Why Doctors Finally Called A Truce On Cholesterol in Food


Cholesterol is in every cell in your body. It’s an integral part of your cell membranes, helping good molecules pass into cells while keeping others out. It’s not well known, but most of your cells — and your liver in particular — make a lot of the cholesterol you use to function (about 1,000-1,500 mg per day). The rest you get from food.

After waging a 30-year war against cholesterol, the government and the American Heart Association are reversing their stance on this vital compound. A recent report from the US Department of Health’s Dietary Guidelines Advisory Committee reversed its previous ruling on cholesterol, announcing that “cholesterol is not considered a nutrient of concern for overconsumption.”[1]’s new 2015 Dietary Guidelines have moved slightly closer to the recommendations in the Bulletproof Diet Roadmap.

Contrary to what we have read in the media for years, dietary cholesterol itself is not the bad guy. This post explains what cholesterol is, what the different types of cholesterol do, and how they help your body and brain.

Cholesterol keeps your brain running smoothly

Cholesterol is particularly important for cognitive function. Your brain makes up only 2% of body weight but contains 25% of the body’s cholesterol![2]

Why so much in such a small space? Cholesterol helps your neurons communicate with one another.

Many neurons are encased in fatty covers called myelin sheathes. Neurons are like electrical wires, and myelin sheathes are like the insulation around the wire – they keep electricity contained in your nerve pathways, allowing messages and signals to move much more quickly. Myelin is one-fifth cholesterol by weight, so eating plenty of cholesterol is crucial to maintaining your myelin and keeping your brain’s signaling both fast and efficient.

Cholesterol deficiency is linked to a decline in cognitive function and memory, especially for anyone following a Western Diet (i.e., eating lots of carbohydrates and dutifully limiting fat and cholesterol). According to a 2011 study in the European Journal of Internal Medicine: “an excess of dietary carbohydrates, particularly fructose, alongside a relative deficiency in dietary fats and cholesterol, may lead to the development of Alzheimer’s disease”.[3]

Cholesterol is the building block for sex hormones

Cholesterol is the building block for every single known sex hormone. That includes estrogen, testosterone, progesterone — the whole lot. Vitamin D is also essential for sex hormone production, and people who don’t eat enough fat or cholesterol are often vitamin D deficient.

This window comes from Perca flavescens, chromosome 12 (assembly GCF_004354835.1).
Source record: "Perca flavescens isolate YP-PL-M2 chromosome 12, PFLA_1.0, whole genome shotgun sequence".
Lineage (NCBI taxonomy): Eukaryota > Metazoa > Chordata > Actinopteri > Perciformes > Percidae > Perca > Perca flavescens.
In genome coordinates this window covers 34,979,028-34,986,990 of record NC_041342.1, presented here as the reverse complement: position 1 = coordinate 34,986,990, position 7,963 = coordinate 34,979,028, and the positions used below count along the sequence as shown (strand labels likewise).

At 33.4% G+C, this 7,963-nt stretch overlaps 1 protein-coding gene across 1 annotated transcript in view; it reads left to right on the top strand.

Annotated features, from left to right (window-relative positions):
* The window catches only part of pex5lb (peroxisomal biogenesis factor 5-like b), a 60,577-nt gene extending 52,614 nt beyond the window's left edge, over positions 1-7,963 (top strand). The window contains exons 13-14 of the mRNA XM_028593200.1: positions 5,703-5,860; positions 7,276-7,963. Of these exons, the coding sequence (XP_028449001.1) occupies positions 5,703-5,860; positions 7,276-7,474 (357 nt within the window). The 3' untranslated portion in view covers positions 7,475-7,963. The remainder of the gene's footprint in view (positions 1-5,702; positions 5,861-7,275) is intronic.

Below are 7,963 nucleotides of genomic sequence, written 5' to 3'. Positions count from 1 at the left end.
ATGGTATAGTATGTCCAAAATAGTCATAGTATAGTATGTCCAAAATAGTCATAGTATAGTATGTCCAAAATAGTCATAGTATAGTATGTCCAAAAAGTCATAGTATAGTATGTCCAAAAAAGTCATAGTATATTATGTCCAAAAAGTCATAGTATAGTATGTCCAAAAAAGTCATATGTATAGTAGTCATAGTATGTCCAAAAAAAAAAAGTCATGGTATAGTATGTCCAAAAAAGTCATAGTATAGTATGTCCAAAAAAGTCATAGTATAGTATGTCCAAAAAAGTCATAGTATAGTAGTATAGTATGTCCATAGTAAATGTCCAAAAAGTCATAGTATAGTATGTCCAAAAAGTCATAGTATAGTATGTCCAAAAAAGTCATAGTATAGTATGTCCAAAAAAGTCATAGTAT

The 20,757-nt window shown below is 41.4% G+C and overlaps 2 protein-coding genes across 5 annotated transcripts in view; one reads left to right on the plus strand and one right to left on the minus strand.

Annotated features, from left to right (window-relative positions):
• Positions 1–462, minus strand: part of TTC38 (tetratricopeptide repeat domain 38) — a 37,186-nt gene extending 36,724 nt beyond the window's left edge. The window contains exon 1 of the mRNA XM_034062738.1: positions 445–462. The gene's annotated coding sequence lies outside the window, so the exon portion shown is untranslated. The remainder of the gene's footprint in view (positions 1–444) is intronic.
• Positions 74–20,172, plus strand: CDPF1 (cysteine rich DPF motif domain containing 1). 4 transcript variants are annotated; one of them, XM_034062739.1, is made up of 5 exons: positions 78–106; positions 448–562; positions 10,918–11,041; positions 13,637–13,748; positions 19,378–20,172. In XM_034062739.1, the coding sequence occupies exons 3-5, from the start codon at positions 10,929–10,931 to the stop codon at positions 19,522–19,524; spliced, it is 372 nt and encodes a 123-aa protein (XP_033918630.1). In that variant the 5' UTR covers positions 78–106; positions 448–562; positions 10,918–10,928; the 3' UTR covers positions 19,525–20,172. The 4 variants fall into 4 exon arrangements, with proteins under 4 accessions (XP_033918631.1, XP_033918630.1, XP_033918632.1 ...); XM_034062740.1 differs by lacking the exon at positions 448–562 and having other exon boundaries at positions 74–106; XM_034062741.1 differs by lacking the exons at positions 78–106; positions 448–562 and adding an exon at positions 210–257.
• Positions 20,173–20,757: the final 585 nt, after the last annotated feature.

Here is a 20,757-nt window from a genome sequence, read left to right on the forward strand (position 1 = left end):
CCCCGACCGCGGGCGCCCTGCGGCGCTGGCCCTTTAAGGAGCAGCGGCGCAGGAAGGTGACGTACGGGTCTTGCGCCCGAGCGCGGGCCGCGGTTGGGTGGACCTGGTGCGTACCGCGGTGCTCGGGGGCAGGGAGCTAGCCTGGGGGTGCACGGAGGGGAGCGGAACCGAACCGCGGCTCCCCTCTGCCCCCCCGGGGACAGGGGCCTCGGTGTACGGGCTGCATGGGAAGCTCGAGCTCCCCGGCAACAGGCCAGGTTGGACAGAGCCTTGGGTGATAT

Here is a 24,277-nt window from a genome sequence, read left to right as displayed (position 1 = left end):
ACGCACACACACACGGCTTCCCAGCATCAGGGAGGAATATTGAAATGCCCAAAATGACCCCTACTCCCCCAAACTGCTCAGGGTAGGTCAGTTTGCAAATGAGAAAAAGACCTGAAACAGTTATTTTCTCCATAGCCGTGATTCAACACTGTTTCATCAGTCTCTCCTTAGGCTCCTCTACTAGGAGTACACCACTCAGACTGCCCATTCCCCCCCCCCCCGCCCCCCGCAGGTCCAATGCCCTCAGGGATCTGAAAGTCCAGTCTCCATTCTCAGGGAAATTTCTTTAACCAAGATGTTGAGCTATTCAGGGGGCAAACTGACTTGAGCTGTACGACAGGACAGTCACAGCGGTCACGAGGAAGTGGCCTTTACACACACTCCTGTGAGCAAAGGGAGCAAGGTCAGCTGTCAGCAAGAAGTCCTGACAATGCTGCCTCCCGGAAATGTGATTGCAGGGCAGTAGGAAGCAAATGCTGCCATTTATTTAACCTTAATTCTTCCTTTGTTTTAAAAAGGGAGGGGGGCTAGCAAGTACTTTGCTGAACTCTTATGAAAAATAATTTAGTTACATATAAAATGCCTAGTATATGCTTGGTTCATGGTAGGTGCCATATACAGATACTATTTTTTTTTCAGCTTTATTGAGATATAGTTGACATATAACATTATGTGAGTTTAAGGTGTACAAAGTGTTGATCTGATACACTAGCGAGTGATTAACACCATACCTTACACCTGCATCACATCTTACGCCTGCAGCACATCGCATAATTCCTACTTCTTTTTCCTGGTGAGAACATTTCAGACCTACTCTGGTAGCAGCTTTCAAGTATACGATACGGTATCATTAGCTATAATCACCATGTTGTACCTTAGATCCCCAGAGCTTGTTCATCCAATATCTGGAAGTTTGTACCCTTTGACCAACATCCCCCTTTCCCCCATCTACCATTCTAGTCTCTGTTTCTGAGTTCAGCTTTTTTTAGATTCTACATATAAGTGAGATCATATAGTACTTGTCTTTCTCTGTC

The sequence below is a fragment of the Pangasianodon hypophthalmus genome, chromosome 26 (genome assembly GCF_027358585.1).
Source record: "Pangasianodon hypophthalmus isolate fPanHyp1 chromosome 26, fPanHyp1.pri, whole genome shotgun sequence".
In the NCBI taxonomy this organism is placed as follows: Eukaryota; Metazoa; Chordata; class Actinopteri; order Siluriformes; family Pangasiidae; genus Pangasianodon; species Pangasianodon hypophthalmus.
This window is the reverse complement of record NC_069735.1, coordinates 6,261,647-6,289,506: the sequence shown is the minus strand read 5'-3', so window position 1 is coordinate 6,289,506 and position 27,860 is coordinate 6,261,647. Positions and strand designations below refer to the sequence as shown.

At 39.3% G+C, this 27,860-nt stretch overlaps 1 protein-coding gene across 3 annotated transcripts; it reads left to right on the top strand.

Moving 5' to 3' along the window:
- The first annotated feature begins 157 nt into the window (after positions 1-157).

Cholesterol is also a key player in bile acid production. Bile acid helps your body regulate fat, cholesterol, and glucose metabolism.[4] It’s also required for you to absorb fat soluble vitamins.
What exactly IS cholesterol? Why is it so controversial?

A common misconception is that cholesterol is a fat. Cholesterol is not a fat, although it travels through the bloodstream along with fats and it’s found in the fatty parts of foods.

Actually, cholesterol is a type of alcohol called a “sterol.” Sterols have two distinct parts: one that dissolves in water and one that dissolves in fat. The split allows sterols to travel in water-based compounds (like blood) while carrying fat-based products.

Cholesterol travels through the blood with packages called “lipoproteins”, which are like little containers full of fats, proteins, and other nutrients (like fat-soluble vitamins such as Vitamin D). These nutrients won’t dissolve fully in water, so they rely on lipoproteins to carry them through your system.

Cholesterol is controversial because it’s one of the first things we could separate out of blood, so we’ve been studying it for a long time. It’s been associated with all kinds of disorders, but the causal factors are still not determined. In other words, cholesterol can be a symptom, not a cause.

There is even an argument that cholesterol makes you stronger (you’ll survive poisoning better and put on muscle more easily when you have more cholesterol!). High cholesterol in conjunction with inflammation is bad news for sure – inflammation is a problem, but it’s harder to measure than cholesterol, and harder to control.

When we figured out cholesterol in food wasn’t a problem, the debate shifted to whether one type of cholesterol or another was the main problem, leading to the HDL vs. LDL debate.
What’s really going on in the HDL versus LDL debate?

Lipoproteins initially form in the intestines, where they gather and bind fat, cholesterol, and other nutrients. After they load up they move into the bloodstream to deliver those nutrients to various tissues.

During their journey, lipoproteins change form. There are a few different types, but the two most famous ones are: 
“high-density lipoprotein”, or HDL 
“low-density lipoprotein”, or LDL 

The media and the mainstream medical community like to talk about LDL as the “bad type of cholesterol”, and HDL as the “good type.” The common argument: LDL delivers cholesterol to tissues (supposedly a bad thing) while HDL takes cholesterol from tissues (supposedly a good thing).

Labeling lipoproteins as “good” and “bad” is both imprecise and misleading. This carelessness with language wouldn’t be so bad if it didn’t have the consequence of causing people to avoid consuming cholesterol altogether— driving them away from healthful, fat-rich animal products and toward an inflammatory, carbohydrate-rich diet based mostly on flour, sugar, and toxic industrial (but cholesterol-free!) vegetable oils.

So if the cholesterol in food isn’t the cause of the cardiovascular problems far too common in the Western world, then what is?
Cholesterol itself does not cause heart disease: oxidized PUFAs do!